Monday, January 18, 2010

Dr. King - A True Radical

Nonviolence means avoiding not only external physical violence but also internal violence of spirit. You not only refuse to shoot a man, but you refuse to hate him.
Martin Luther King, Jr.

The word "radical" means root.  Dr. King was not satisfied with a struggle just to bring legislation about to change the status of African Americans, but his dream went much deeper, to the root of the problem, our hearts.  He hoped to transform hate to love.  In his memory, let's dedicate ourselves to this radical vision, first eliminating the violence within our own hearts, and then working to eradicate it in our world. 

Be radical - be nonviolent.

1 comment:

Tom H. Hastings said...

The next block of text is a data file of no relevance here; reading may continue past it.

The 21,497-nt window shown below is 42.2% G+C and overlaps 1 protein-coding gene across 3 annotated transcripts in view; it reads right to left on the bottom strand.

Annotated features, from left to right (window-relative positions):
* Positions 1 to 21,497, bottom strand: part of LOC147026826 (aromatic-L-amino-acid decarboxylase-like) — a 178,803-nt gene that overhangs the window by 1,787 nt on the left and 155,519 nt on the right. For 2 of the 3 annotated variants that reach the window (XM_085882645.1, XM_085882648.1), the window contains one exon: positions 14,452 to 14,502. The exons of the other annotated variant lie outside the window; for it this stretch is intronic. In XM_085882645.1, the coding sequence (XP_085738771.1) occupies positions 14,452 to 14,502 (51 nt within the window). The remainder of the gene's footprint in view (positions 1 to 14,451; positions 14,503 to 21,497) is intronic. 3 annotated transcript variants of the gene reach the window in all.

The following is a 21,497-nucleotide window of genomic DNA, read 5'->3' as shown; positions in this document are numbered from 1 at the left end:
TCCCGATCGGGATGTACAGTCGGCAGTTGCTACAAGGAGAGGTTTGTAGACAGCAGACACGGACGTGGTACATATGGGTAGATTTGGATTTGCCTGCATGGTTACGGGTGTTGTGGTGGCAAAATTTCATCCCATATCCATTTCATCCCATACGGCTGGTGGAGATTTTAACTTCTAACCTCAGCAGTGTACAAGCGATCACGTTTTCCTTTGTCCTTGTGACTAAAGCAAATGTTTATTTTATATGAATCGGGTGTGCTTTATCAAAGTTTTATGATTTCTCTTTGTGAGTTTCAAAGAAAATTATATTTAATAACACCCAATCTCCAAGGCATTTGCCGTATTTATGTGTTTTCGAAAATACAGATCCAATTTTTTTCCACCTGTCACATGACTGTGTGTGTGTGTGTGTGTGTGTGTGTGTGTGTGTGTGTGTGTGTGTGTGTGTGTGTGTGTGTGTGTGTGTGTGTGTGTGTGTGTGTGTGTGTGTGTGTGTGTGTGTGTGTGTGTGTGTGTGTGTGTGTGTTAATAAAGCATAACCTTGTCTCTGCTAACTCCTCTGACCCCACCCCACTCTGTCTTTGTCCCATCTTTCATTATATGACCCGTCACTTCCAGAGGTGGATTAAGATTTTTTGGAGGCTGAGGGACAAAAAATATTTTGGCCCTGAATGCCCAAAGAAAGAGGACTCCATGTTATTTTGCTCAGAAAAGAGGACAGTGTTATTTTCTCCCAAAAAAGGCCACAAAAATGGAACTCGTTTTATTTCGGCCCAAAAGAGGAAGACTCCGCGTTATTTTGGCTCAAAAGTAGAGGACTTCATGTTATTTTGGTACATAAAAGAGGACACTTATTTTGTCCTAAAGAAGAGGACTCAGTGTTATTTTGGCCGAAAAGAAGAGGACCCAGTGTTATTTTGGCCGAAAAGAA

Good post--as Dr. King thought about all the problems he went the next step and began to organize for economic justice, which meant he could use his greatest gifts of intercultural organizing. His last initiatives were so inclusive and such a foundation for a new consensus that he was made a much more serious target. No one but him had that ability to meet with a backwoods Mississippi Delta congregation one evening and a northern university board of trustees the next day for lunch and be equally effective with each. He was bringing together African Americans, Hispanics, Asians, Native Americans and the poor whites who were supposed to be his enemy. The closer he came to the root you describe so well, the more of a threat he became...